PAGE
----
Again I assert that, at bottom, the evolution of chimps was “dictated” by the laws of physics: the deterministic forces as well as the random ones, which could include mutations. (I’ve argued that the evolution of life could not have been predicted, even with perfect knowledge, after the Big Bang, given that some evolutionary phenomena, like mutations, may have a quantum component.)

But if Ball thinks biologists can figure out what “caused” the evolution of chimps, he’s on shaky ground. He has no idea, nor do we, what evolutionary forces gave rise to them, nor the specific mutations that had to arise for evolution to work. We don’t even know what “caused” the evolution of bipedal hominins, though we can make some guesses. We’re stuck here with plausibility arguments,

He is less confident about the physics, so he relies on "physicists like Sean Carroll and Brian Greene". They deny free will, and that is good enough for him.

Coyne makes it clear that he relies on Physics to deny free will:

Anthony Cashmore defines free will “as a belief that there is a component to biological behavior that is something more than the unavoidable consequences of the genetic and environmental history of the individual and the possible stochastic laws of nature”.  A simpler but roughly equivalent definition is this one: “If you could replay the tape of life, and go back to a moment of decision at which everything — every molecule — was in exactly the same position, you have free will if you could have decided differently — and that decision was up to you.”

If you pressed most people, you’d find that they agree with these definitions, though the second one is clearer to the layperson. These forms of “libertarian” free will are accepted by many, including of course, those religionists who believe that we are able to freely decide whether or not to accept Jesus or Mohamed as the correct prophet, and if you make the wrong choice, you’ll fry. Only a loony Christian would argue that God would still make you fry if a quantum movement in your neurons made you reject Jesus. No, your “decisions” have to be under your control.

At any rate, physics — naturalism — rules out this type of free will.

So where is the Physics in this argument? Yes, I do believe that I can freely choose Jesus or Mohammad, and that my flesh obeys the laws of nature. Those things seem self-evident. If Physics proves otherwise, I want to see the proof.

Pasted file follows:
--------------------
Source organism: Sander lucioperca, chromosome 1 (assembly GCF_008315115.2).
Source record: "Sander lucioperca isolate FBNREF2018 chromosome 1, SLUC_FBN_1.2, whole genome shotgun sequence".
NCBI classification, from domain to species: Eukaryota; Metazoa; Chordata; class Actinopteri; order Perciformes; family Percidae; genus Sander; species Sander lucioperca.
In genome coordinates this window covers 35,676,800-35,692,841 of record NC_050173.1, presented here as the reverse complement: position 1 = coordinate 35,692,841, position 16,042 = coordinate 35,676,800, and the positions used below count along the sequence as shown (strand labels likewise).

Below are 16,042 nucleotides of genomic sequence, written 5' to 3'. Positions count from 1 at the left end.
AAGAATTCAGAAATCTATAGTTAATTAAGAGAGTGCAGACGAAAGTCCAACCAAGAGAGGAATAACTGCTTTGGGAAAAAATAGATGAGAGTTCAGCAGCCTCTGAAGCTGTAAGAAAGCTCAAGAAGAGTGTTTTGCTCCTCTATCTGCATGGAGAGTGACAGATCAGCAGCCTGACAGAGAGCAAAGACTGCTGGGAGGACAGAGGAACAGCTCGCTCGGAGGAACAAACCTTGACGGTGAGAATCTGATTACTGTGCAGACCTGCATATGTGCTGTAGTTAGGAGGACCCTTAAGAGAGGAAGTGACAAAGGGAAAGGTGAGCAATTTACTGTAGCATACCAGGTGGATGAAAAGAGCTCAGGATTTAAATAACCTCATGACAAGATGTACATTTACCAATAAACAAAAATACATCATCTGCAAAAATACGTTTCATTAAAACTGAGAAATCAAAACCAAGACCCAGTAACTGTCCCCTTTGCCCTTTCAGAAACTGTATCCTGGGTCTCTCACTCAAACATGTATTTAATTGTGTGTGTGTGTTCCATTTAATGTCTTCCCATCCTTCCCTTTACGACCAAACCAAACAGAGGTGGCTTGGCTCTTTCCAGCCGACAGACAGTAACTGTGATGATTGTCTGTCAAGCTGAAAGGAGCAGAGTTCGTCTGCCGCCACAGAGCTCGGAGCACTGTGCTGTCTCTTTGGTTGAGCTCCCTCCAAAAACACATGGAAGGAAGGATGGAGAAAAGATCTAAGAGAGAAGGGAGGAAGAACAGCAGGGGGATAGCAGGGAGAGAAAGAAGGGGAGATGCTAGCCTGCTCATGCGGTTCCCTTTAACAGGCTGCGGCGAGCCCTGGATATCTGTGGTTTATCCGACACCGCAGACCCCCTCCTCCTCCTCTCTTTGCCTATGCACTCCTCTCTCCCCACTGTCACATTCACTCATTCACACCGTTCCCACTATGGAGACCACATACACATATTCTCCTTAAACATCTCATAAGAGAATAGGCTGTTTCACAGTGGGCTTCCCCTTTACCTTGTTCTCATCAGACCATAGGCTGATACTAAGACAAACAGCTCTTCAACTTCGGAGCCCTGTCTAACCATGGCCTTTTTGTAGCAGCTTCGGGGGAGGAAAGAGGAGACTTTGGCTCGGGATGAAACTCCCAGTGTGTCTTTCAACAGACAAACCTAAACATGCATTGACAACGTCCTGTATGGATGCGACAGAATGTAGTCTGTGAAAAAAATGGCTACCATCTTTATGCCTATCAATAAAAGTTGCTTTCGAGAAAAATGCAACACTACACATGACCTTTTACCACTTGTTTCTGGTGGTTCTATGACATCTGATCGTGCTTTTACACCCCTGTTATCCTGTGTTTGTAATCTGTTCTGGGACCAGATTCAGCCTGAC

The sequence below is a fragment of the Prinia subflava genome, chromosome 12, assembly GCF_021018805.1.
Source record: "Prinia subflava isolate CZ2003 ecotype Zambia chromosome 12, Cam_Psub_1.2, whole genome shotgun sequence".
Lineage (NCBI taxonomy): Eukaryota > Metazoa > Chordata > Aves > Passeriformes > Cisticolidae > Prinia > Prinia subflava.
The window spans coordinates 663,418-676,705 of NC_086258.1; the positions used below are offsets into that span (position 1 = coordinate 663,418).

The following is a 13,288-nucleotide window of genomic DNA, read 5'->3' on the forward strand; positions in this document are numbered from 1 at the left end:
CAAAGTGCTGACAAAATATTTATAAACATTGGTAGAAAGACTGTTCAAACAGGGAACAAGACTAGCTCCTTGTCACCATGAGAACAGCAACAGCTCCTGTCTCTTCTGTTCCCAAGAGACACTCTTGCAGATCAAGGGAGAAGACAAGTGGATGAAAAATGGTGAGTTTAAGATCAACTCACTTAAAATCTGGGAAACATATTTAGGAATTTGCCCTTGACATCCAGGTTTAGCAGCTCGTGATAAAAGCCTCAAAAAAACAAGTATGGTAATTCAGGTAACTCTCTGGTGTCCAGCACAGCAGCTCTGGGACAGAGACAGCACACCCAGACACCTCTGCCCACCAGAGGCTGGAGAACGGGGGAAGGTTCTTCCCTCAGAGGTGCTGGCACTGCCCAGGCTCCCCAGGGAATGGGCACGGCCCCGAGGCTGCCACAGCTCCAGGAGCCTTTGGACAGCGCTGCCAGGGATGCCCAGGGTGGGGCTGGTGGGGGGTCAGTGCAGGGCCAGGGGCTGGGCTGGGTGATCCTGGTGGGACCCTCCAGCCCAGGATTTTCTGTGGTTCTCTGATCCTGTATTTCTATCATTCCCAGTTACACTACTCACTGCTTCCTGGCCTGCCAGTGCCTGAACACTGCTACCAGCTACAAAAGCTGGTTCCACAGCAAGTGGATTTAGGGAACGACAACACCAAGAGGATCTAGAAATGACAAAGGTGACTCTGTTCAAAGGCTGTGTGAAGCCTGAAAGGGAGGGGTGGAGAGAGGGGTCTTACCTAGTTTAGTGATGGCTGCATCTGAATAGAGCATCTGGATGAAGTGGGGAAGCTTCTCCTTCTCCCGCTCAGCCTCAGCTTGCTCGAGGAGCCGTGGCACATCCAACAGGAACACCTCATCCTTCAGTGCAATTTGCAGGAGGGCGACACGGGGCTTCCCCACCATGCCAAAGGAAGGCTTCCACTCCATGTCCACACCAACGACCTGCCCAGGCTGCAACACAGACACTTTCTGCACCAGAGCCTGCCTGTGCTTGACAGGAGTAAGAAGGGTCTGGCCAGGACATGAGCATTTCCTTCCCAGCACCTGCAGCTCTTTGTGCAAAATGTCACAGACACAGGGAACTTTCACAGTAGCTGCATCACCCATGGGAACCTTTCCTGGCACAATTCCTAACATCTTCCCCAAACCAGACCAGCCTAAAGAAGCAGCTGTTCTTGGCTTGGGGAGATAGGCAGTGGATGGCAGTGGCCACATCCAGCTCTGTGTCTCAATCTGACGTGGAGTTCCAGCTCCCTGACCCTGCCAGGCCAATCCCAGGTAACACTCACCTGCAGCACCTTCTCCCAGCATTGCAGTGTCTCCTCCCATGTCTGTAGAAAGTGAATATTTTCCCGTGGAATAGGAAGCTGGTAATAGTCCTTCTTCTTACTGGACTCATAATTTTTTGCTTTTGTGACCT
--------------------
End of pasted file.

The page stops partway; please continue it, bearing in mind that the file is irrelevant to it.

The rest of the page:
Update: Coyne posted a rant the next day on how scientists never rely on faith, as a religious believer would. I would like to agree, but there is no scientific evidence whatsoever for his free will opinions. He claims that they follow from the laws of physics, but he is really just acting on faith.

Thursday, January 7, 2021

The Dunning–Kruger effect

The Dunning–Kruger effect is a favorite of pseudo-intellectual leftists. Wikipedia defines it as:
a cognitive bias in which people with low ability at a task overestimate their ability. It is related to the cognitive bias of illusory superiority and comes from people's inability to recognize their lack of ability. Without the self-awareness of metacognition, people cannot objectively evaluate their level of competence. ...

Colloquially, people experiencing this bias are said to be "on Mount Stupid".

It is used to mock people all the time, without addressing the substance of what they say, such as:
Mr. X says Y, but he doesn't realize that he lacks the competence to say that. It is an example of the Dunning-Kuger effect. Ha, ha. He probably doesn't even know what the Dunning-Kruger effect is. Ha, ha, ha. People with his opinions never do. Ha, ha.
It turns out that it is the jerks who cite Dunning-Kruger who are the dummies, as the effect is bogus. This article explains that it is just a data artifact.

Suppose you measure something in two different ways, each with some error. Simple statistical considerations tell us that the extremes of one measurement are not likely to be so extreme in the other measurement. That was the main thing that Dunning and Kruger found.

In particular, they found that when someone does very well on a test, he often does better than he expected. And when he does poorly, it is often worse than he expected. Using some innumerate mumbo-jumbo, they expressed this as a profound result, as defined above.

Apparently mathematicians and statisticians have been aware for years that the effect is bogus, and yet it continues to be cited by academics, psychologists, social commentators, and even the NY Times anyway.

I know what you are thinking: Aren't the people who cite the Dunning-Kruger effect good examples of the effect? Ha, ha.

There are still examples of cognitive biases, and here is a long list. But citing Dunning-Kruger in lieu of a substantive argument is just a sign of ignorance.